MSOL Marine Article - written by Capt. Joe Berta
This article originally appeared in Professional Boatbuilder Magazine's 20 year anniversary issue
#120 August / September 2009
Marine Surveying and Common Sense
To cite applicable standards is fine - so long as the surveyor understands, from first hand experience, exactly what he or she is looking at!
For twenty some years I have in my reports addressed the problem of safety deficiencies as: “Non compliant to common sense safety and” the relevant classification society, coast guard agency or voluntary standards organization. Back when I started, standards organizations did not encompass what they do today and a surveyor or shipwright had to make decisions derived from his or her own expertise and experience. I still write my reports exactly so, using the words “common sense safety” first and then refer to the relevant standard. I think it’s my responsibility as a surveyor to possess the skills and thought power to make decisions about something being safe or not safe aboard a vessel on a common sense basis first and foremost, notwithstanding my reliance on formal recommendations of a standards organization. Because standards tend to distort due to interpretation, lacking one’s own ability to readily recognize a safety deficiency on a common sense basis, can be disastrous.
Two perfect examples have come to me of late. One was where I surveyed a new motoryacht in 2007 being delivered to my Client from a reputable builder. There were a few issues but on top of the list were a number of brass household plumbing type in-line check valves, incorporated into the discharge lines of all bilge pumps while the system employed a common manifold. Non compliance to both the relevant ABYC Standard and common sense safety were very clear to me, and I asked for the deficiency to be corrected in accordance with the ABYC Standard. Much to my surprise, staff at a reputable yard and two (2) surveyors, one hired by the yard and one by the broker, all had expressly declared the bilgepumping system to be ABYC compliant and needing no repair.
In my opinion, simply by showing the image of a brass valve in a dewatering system to a person possessing common sense and average expertise in our industry should result in that person condemning what they see:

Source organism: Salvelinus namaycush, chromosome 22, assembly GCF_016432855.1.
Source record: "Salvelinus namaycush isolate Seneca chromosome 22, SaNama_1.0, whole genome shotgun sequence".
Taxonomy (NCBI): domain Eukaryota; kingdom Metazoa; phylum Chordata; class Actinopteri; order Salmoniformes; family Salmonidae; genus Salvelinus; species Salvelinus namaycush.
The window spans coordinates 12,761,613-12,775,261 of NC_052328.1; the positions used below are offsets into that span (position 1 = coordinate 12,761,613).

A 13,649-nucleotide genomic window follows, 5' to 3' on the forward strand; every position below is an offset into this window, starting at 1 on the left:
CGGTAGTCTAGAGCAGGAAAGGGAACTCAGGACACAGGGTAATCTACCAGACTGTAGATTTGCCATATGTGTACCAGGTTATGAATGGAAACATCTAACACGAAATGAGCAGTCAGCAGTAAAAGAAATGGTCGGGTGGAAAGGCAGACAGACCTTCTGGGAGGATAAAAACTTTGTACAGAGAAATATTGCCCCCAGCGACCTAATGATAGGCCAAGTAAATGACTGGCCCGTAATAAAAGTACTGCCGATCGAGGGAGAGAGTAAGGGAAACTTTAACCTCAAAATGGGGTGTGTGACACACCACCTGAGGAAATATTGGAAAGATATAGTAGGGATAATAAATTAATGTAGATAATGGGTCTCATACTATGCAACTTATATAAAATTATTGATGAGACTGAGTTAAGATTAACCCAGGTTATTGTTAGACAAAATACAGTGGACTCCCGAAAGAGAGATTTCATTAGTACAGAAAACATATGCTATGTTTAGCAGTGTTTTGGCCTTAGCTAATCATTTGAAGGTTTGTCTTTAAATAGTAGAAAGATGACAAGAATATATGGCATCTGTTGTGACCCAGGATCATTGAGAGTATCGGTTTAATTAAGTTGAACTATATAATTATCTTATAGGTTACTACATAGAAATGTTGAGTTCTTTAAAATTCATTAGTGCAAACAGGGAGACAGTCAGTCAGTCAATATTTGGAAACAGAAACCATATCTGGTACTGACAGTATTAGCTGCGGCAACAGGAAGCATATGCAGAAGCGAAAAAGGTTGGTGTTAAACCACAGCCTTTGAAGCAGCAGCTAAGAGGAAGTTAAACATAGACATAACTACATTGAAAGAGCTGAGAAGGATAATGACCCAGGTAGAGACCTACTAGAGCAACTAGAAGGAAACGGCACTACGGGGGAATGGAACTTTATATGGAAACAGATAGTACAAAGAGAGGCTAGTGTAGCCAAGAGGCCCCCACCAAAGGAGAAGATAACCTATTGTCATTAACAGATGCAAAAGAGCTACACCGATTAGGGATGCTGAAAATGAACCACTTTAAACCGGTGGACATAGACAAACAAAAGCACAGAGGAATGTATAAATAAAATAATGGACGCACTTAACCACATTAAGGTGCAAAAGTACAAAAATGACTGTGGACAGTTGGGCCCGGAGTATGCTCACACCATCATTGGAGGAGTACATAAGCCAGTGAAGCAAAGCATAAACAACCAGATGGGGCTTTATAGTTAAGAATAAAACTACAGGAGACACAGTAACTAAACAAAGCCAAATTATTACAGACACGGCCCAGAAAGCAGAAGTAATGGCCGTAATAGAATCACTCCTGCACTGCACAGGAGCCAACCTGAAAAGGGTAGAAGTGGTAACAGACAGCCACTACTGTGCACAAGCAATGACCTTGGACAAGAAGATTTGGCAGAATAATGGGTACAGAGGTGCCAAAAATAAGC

My second example came recently when I hired an apparently long established and well credentialed, accredited marine surveyor to provide me with an Insurance Survey for my own personal recreational vessel. This gentleman had spent 6 hours aboard in the span of two days and when I received the paperwork the blunders were some numerous that the surveyor had discredited himself to the point of embarrassment. To mention only the worst, the wood composite superstructure of my trawler was mistaken for mild steel construction and the shroud plates of my mast, which are clearly and very obviously mechanically fastened through the sides of the wood epoxy house, were described as “welded tangs”. The report however did not lack in a good number of quoting of standards, such as lack of an appropriate reboarding device, a hose not double clamped, AC receptacles on the weather decks not GFI, etc…
Here, I clearly saw a definite lack of experience outside of the written pages of standards.
I have heard statements that it is not possible to practice the profession of marine surveying without having 100% intimate knowledge of the Standards, which I tend to agree with, but can we practice marine surveying relying blindly on our data base of the standards without the ability to recognize something defective that may not be in that data base or may not exactly fit the standard’s scenario?
It would appear we are seeing a generation of tradesmen and surveyors conducting business relying solely on being able to spew forth the numbers relating to the standards, possessing no apparent field experience, and, as in the case of the check valves are unable to appropriately interpret even some of what they base their expertise on.
At first, we may be quick to point the finger at the standards producing body and call for more precise language to eliminate ambiguity. I did. But, then I realized that we would be foolish to think that we will ever be able to write standards that can not ultimately be twisted around and falsely interpreted by someone lacking actual hands on experience and common sense thinking.
There is a definite trend toward putting more filler into survey reports and less information that does not evolve from standards based observation. This to me translates to incompetence on the individual level and the standards wrongfully used as a crotch to lean on for those who lack field experience. Think about it; there will always be a newborn deficiency not yet fitted with a standard and discovering those is what a real Surveyor does.
I fear for our industry – no matter how you slice it, brass check valves have no place aboard any vessel and neither is a place for a surveyor in the industry who can not stand on his own, alongside of the standard producers, as an efficient finder of deficiencies through professional experience and common sense.
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